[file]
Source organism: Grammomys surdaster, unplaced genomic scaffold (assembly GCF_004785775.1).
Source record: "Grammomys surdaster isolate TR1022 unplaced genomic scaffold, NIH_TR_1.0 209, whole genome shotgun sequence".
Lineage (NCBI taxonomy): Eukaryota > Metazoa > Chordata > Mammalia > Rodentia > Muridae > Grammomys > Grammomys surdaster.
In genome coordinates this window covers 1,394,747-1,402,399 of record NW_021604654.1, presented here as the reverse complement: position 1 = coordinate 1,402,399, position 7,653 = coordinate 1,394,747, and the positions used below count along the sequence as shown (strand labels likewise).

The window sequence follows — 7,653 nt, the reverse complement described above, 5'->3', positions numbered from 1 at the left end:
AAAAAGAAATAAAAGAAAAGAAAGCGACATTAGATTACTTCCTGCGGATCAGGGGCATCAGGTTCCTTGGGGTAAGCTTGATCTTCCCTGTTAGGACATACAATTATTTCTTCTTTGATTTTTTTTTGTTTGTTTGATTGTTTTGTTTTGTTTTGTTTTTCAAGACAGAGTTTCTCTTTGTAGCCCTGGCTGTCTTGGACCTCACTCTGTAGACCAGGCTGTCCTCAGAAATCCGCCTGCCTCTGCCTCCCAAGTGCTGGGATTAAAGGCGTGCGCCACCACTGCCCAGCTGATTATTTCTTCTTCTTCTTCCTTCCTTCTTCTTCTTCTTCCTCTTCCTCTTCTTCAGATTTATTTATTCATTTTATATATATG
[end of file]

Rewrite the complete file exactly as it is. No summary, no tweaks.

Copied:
Source organism: Grammomys surdaster, unplaced genomic scaffold (assembly GCF_004785775.1).
Source record: "Grammomys surdaster isolate TR1022 unplaced genomic scaffold, NIH_TR_1.0 209, whole genome shotgun sequence".
Lineage (NCBI taxonomy): Eukaryota > Metazoa > Chordata > Mammalia > Rodentia > Muridae > Grammomys > Grammomys surdaster.
In genome coordinates this window covers 1,394,747-1,402,399 of record NW_021604654.1, presented here as the reverse complement: position 1 = coordinate 1,402,399, position 7,653 = coordinate 1,394,747, and the positions used below count along the sequence as shown (strand labels likewise).

The window sequence follows — 7,653 nt, the reverse complement described above, 5'->3', positions numbered from 1 at the left end:
AAAAAGAAATAAAAGAAAAGAAAGCGACATTAGATTACTTCCTGCGGATCAGGGGCATCAGGTTCCTTGGGGTAAGCTTGATCTTCCCTGTTAGGACATACAATTATTTCTTCTTTGATTTTTTTTTGTTTGTTTGATTGTTTTGTTTTGTTTTGTTTTTCAAGACAGAGTTTCTCTTTGTAGCCCTGGCTGTCTTGGACCTCACTCTGTAGACCAGGCTGTCCTCAGAAATCCGCCTGCCTCTGCCTCCCAAGTGCTGGGATTAAAGGCGTGCGCCACCACTGCCCAGCTGATTATTTCTTCTTCTTCTTCCTTCCTTCTTCTTCTTCTTCCTCTTCCTCTTCTTCAGATTTATTTATTCATTTTATATATATG